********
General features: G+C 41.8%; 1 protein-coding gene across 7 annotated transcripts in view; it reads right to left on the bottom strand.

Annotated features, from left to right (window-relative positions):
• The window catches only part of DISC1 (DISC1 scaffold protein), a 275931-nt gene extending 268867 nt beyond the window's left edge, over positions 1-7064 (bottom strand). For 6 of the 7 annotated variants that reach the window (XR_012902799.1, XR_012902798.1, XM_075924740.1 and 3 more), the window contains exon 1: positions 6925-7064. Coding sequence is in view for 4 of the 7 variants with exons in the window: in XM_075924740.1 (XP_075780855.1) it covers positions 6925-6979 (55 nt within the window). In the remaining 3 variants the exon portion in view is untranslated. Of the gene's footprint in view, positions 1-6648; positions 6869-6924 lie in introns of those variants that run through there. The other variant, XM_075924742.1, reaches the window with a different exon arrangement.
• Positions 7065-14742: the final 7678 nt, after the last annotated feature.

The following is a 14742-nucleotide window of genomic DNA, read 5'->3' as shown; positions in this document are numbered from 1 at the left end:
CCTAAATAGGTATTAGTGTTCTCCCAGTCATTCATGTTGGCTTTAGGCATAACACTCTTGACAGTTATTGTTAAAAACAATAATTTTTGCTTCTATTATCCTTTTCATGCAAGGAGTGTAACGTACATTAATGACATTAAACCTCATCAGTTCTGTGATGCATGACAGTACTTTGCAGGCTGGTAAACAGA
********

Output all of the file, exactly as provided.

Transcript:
General features: G+C 41.8%; 1 protein-coding gene across 7 annotated transcripts in view; it reads right to left on the bottom strand.

Annotated features, from left to right (window-relative positions):
• The window catches only part of DISC1 (DISC1 scaffold protein), a 275931-nt gene extending 268867 nt beyond the window's left edge, over positions 1-7064 (bottom strand). For 6 of the 7 annotated variants that reach the window (XR_012902799.1, XR_012902798.1, XM_075924740.1 and 3 more), the window contains exon 1: positions 6925-7064. Coding sequence is in view for 4 of the 7 variants with exons in the window: in XM_075924740.1 (XP_075780855.1) it covers positions 6925-6979 (55 nt within the window). In the remaining 3 variants the exon portion in view is untranslated. Of the gene's footprint in view, positions 1-6648; positions 6869-6924 lie in introns of those variants that run through there. The other variant, XM_075924742.1, reaches the window with a different exon arrangement.
• Positions 7065-14742: the final 7678 nt, after the last annotated feature.

The following is a 14742-nucleotide window of genomic DNA, read 5'->3' as shown; positions in this document are numbered from 1 at the left end:
CCTAAATAGGTATTAGTGTTCTCCCAGTCATTCATGTTGGCTTTAGGCATAACACTCTTGACAGTTATTGTTAAAAACAATAATTTTTGCTTCTATTATCCTTTTCATGCAAGGAGTGTAACGTACATTAATGACATTAAACCTCATCAGTTCTGTGATGCATGACAGTACTTTGCAGGCTGGTAAACAGA